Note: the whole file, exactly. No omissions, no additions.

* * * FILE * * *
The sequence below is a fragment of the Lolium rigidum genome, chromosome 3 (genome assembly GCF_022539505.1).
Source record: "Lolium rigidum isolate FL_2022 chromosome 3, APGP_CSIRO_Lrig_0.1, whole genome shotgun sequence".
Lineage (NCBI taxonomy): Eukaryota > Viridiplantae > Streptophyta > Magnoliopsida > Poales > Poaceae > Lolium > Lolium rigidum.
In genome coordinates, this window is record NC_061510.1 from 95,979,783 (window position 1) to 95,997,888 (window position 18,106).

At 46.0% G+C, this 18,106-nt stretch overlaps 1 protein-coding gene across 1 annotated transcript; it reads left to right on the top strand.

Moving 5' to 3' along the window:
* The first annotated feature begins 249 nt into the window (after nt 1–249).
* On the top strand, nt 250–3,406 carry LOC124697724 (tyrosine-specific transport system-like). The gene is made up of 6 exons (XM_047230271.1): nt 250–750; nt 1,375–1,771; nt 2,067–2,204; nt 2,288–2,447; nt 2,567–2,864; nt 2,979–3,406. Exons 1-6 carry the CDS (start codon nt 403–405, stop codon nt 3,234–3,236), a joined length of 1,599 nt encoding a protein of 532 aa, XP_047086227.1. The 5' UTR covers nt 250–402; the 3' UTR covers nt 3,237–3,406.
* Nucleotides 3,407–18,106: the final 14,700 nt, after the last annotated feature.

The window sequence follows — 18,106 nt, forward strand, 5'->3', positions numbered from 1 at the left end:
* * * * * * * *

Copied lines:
The sequence below is a fragment of the Lolium rigidum genome, chromosome 3 (genome assembly GCF_022539505.1).
Source record: "Lolium rigidum isolate FL_2022 chromosome 3, APGP_CSIRO_Lrig_0.1, whole genome shotgun sequence".
Lineage (NCBI taxonomy): Eukaryota > Viridiplantae > Streptophyta > Magnoliopsida > Poales > Poaceae > Lolium > Lolium rigidum.
In genome coordinates, this window is record NC_061510.1 from 95,979,783 (window position 1) to 95,997,888 (window position 18,106).

At 46.0% G+C, this 18,106-nt stretch overlaps 1 protein-coding gene across 1 annotated transcript; it reads left to right on the top strand.

Moving 5' to 3' along the window:
* The first annotated feature begins 249 nt into the window (after nt 1–249).
* On the top strand, nt 250–3,406 carry LOC124697724 (tyrosine-specific transport system-like). The gene is made up of 6 exons (XM_047230271.1): nt 250–750; nt 1,375–1,771; nt 2,067–2,204; nt 2,288–2,447; nt 2,567–2,864; nt 2,979–3,406. Exons 1-6 carry the CDS (start codon nt 403–405, stop codon nt 3,234–3,236), a joined length of 1,599 nt encoding a protein of 532 aa, XP_047086227.1. The 5' UTR covers nt 250–402; the 3' UTR covers nt 3,237–3,406.
* Nucleotides 3,407–18,106: the final 14,700 nt, after the last annotated feature.

The window sequence follows — 18,106 nt, forward strand, 5'->3', positions numbered from 1 at the left end: